South African Courts and the Expropriation Conundrum: Caveat Foreign Investor, by Azwimphelele Langalanga

Summary

A milestone decision was passed down by South Africa’s premier court seated in Braamfontein, Johannesburg. This was in the case of Agri South Africa v. Minister for Minerals and Energy.[1] It is a case testing the legality of the Mineral and Petroleum Resources Development Act (MPRDA) 28 of 2002 (as amended), particularly its black empowerment provisions. Simply put this piece of legislation had the effect of vesting all mineral ownership to the state. Before it came into being, mineral resources underground were owned by the land owners who in most instances happened to be farmers.[2] These farmers had inter alia the right to exploit the minerals and to lease such mining rights to anyone on their terms. The claimants challenged it on the basis that it expropriated their property. The court ruled that there is a difference between expropriation and deprivation. And basically provided that the concept of indirect expropriation did not apply in South African law.

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EU Commission proposes to open negotiations for a BIT with China, by José Ángel Rueda

On 23 May 2013 the European Commission decided to ask EU Member States for their agreement on a mandate to open negotiations on an investment agreement with China.[1] As the Commission has underlined, “this is the first ever proposal for a stand-alone investment agreement since foreign direct investment became the exclusive competence of the EU under the Lisbon Treaty” on 1 December 2009.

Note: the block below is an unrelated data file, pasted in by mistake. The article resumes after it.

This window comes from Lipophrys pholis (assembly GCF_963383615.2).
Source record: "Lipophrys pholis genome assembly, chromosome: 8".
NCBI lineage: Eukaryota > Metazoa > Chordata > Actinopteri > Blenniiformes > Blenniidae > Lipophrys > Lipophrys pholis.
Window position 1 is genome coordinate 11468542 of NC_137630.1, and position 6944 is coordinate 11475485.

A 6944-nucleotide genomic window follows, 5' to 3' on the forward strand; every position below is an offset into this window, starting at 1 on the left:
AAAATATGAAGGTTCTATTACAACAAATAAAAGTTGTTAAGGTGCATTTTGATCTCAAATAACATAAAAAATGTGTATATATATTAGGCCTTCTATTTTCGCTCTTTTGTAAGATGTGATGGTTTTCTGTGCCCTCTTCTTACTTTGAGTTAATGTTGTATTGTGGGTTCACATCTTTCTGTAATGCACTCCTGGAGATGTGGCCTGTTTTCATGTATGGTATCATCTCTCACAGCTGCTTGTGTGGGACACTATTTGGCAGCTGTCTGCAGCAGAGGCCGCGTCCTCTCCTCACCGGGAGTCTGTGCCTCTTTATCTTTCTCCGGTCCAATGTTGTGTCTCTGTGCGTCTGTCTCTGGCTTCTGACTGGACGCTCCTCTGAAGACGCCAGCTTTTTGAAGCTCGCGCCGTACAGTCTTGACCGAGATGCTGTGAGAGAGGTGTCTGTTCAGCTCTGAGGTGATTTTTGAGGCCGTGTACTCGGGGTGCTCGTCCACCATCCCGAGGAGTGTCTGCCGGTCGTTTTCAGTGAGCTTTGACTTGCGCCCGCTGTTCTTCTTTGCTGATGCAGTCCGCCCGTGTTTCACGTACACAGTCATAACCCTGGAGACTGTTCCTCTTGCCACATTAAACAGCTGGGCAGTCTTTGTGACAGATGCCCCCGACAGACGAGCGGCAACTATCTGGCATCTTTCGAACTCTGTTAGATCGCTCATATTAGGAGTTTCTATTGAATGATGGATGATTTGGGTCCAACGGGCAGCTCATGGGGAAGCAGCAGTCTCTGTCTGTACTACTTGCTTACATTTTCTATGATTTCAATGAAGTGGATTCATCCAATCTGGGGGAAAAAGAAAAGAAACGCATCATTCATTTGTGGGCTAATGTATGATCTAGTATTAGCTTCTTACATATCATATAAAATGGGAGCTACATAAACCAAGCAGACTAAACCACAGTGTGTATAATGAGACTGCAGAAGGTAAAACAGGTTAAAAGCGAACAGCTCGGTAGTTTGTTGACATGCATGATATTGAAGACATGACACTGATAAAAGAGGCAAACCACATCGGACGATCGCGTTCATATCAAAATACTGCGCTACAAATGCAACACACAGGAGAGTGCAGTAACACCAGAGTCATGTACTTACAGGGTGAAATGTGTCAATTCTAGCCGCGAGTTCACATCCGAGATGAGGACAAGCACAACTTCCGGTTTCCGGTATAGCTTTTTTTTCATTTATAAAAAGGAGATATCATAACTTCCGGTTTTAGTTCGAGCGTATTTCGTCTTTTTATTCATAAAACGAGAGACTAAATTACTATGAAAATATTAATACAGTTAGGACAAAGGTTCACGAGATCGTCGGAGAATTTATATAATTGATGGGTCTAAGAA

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List of pre-2009 extra-EU BITs published by the European Commission, by José Ángel Rueda

On 8 May 2013 the Official Journal of the European Union has published the List of the bilateral investment agreements referred to in Article 4(1) of Regulation (EU) No 1219/2012 of the European Parliament and of the Council establishing transitional arrangements for bilateral investment agreements between Member States and third countries.[1]

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Signature of Canada-Nigeria FIPA, by José Ángel Rueda

Here in Europe we are longing for the publication by the European Union of the list of pre-2009 BITs that its 27 Member States want to maintain in force or permit to enter into force with third States pursuant to Articles 2 and 4(2) of Regulation 1219/2012.[1] This list will clarify the status of some 1,200 BITs entered into by EU Member States between 1959 and 2009 – undoubtedly a major event for international investment law.[2]  Continue reading